peripatetic precipitates: on nature, healing, and homecoming

A column by Craig Chalquist, PhD

A Veteran's Day Reflection

Today is 11/11 once again, and I am thinking about my fathers and about something Kurt Vonnegut once wrote:

When I was a boy...all the people of all the nations which had fought in the First World War were silent during the eleventh minute of the eleventh hour of Armistice Day, which was the eleventh day of the eleventh month. It was during that minute in nineteen hundred and eighteen, that millions upon millions of human beings stopped butchering one... I have talked to old men who were on battlefields during that minute. They have told me in one way or another that the sudden silence was the Voice of God. So we still have among us some men who can remember when God spoke clearly to mankind.

My adoptive father served in the US Navy during the Korean War. He saw no combat and came home as authoritarian as he left. He will go to his grave defending a rigged economic system whose healthcare costs are robbing him blind.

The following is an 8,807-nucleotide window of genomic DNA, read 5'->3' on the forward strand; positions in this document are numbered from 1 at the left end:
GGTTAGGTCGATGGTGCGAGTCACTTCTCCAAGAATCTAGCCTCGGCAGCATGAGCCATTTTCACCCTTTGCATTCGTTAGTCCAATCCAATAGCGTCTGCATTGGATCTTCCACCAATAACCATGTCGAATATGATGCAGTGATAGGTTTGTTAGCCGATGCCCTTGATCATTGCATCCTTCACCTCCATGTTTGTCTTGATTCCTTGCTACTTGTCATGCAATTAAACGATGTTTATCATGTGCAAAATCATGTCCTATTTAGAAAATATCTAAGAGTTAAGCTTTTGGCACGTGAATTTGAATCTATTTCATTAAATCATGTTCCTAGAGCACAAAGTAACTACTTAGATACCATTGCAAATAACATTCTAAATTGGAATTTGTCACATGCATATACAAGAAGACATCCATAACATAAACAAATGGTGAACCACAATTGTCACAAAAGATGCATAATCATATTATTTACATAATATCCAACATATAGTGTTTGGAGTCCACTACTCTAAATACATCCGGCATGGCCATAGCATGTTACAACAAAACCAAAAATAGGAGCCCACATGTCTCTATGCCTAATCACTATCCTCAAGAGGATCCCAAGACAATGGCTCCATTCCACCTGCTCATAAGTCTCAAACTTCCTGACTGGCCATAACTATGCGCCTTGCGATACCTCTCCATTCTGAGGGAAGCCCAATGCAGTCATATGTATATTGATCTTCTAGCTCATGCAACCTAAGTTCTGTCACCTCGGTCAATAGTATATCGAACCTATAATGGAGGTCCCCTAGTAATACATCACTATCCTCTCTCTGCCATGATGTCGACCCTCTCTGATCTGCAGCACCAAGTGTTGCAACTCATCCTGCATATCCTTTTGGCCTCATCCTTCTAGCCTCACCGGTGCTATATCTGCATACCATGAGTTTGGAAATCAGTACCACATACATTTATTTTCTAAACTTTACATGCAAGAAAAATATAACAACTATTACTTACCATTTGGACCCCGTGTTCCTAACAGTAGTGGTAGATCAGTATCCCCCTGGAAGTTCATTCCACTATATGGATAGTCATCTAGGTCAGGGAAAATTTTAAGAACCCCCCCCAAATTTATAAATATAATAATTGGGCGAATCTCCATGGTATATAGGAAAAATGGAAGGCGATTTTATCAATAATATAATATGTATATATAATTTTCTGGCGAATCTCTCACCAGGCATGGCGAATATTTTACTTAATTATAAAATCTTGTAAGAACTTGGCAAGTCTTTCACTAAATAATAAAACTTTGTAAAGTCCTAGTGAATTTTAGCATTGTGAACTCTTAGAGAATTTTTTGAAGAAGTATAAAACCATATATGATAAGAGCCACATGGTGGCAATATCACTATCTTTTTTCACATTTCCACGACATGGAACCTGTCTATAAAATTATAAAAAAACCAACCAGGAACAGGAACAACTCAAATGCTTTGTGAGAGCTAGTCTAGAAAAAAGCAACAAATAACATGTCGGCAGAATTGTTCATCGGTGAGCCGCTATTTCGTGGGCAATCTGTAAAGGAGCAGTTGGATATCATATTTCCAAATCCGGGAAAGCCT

My birth father saw some of the bloodiest fighting in Korea. He came back psychically mutilated and sick of war. As a result of what war did to him, I scarcely knew him. I am irredeemably saddened by this because I became very fond of what I did know of him. Part of him never came home.

To involve oneself with ecotherapy is to realize at some point how profoundly our dysfunctional relationship with terrestrial resources--oil, for instance--rebounds into preventable human suffering. My Veterans Day prayer, therefore, is that we find ways to genuinely support our bewildered, overburdened, and dying troops by learning about and supporting the development of clean forms of energy and transportation: those that do not involve massive disparities of wealth or require the blood of our best young men and women to exploit.



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